Under such conditions and of such elements were produced the subjoined verses, from time to time ; the mind persistently carrying its one theme through sundry variations. On a certain dateless day, in the blank calendar of listless illness, came — and stayed — the thought that the Elysian Fields and Deepest Tartarus are but so according to the soul’s unit of measurement and comparison. How much of far future weal or woe may depend upon the foil offered by our experience in this present life! With this thought came, simultaneously, the imagined testimony of two pilgrims from what the Anglo-Saxon terms
To voices touched with love and mirth :
“ Rejoice ! Thou art in Heaven ! ”
“ Nay, whence I came was Heaven, —
I came but now from Earth ! ”
To voices on the mournful blast:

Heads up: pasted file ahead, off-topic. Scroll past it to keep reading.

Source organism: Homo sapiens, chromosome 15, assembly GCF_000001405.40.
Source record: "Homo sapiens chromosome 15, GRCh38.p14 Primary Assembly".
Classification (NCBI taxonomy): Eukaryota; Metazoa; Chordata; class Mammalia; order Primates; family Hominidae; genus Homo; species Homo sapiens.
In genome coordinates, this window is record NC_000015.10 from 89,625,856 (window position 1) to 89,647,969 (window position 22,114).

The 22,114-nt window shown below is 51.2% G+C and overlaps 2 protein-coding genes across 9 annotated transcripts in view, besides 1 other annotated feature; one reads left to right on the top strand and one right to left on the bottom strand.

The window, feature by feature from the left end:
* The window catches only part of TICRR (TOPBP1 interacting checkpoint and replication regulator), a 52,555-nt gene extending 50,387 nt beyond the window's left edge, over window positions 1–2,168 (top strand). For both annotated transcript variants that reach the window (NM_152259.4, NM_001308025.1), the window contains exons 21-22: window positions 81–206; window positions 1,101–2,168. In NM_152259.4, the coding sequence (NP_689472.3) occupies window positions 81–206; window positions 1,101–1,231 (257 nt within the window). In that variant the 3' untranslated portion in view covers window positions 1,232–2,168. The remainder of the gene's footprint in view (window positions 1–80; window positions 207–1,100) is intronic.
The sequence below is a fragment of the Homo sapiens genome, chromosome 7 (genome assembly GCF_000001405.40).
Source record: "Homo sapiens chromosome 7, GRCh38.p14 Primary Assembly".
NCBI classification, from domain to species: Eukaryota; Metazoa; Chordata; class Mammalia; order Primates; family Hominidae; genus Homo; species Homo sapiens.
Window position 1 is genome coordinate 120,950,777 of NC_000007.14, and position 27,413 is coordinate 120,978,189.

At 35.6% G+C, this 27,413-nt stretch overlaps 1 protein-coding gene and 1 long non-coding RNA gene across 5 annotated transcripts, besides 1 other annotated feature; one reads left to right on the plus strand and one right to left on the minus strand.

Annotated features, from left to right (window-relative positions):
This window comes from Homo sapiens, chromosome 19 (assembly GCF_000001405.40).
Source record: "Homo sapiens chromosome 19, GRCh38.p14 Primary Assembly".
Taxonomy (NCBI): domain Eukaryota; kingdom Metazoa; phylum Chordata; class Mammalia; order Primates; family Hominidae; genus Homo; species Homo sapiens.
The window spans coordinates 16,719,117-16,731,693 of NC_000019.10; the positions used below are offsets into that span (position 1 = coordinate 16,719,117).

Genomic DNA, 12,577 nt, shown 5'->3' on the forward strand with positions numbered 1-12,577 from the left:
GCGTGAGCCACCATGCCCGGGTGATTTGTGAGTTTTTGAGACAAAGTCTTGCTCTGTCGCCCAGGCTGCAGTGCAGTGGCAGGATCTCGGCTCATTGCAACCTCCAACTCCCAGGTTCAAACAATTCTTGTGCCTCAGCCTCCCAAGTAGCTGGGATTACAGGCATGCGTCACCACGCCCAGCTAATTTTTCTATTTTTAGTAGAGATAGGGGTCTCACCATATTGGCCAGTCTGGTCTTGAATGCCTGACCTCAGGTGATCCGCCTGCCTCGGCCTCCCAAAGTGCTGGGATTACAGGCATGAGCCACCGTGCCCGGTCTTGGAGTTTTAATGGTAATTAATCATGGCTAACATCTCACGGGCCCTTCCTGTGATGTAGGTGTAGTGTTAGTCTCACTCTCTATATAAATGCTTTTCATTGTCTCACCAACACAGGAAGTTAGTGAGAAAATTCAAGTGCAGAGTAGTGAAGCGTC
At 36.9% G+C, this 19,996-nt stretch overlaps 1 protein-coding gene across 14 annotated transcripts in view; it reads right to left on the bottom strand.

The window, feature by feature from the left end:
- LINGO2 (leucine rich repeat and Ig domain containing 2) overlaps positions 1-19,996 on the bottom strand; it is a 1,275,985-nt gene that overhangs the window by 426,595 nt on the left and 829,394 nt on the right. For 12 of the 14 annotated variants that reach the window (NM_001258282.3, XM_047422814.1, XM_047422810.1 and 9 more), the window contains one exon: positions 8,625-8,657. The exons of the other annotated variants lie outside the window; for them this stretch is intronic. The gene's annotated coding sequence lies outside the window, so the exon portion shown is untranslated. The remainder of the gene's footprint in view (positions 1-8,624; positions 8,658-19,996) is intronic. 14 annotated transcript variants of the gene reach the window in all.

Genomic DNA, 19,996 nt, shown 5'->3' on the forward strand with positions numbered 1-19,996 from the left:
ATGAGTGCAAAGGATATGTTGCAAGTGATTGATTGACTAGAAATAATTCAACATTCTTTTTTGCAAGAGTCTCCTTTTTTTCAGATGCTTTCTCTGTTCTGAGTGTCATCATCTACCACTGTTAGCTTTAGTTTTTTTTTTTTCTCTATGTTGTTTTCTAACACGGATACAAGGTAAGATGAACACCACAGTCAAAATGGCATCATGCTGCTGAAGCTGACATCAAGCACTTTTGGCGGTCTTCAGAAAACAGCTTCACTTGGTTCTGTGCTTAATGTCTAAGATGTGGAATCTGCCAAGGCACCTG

“ Thou comest to the Torment! ”
“Nay, whence I came was Torment, —
My lot on Earth was cast! ”
At one time, to the ear of the mind there seemed to be borne the message of a soul whose passing had exemplified our wistful human hopes of
Was as when Day absorbs a candle’s flame, —
Light lost in light supreme. I knew not Death ;
Love had passed on before—and home to Love I came.
At another time was heard what seemed the voice of complaining ones thrust out of life before they had tasted the fullness thereof.
THE CRY OF THE UNREADY.
Nay, glad — beneath Sleep’s poppied wand to pass;
So, Death, to thine our spirits’ will were bent;
But strike not yet, —we have not lived, alas !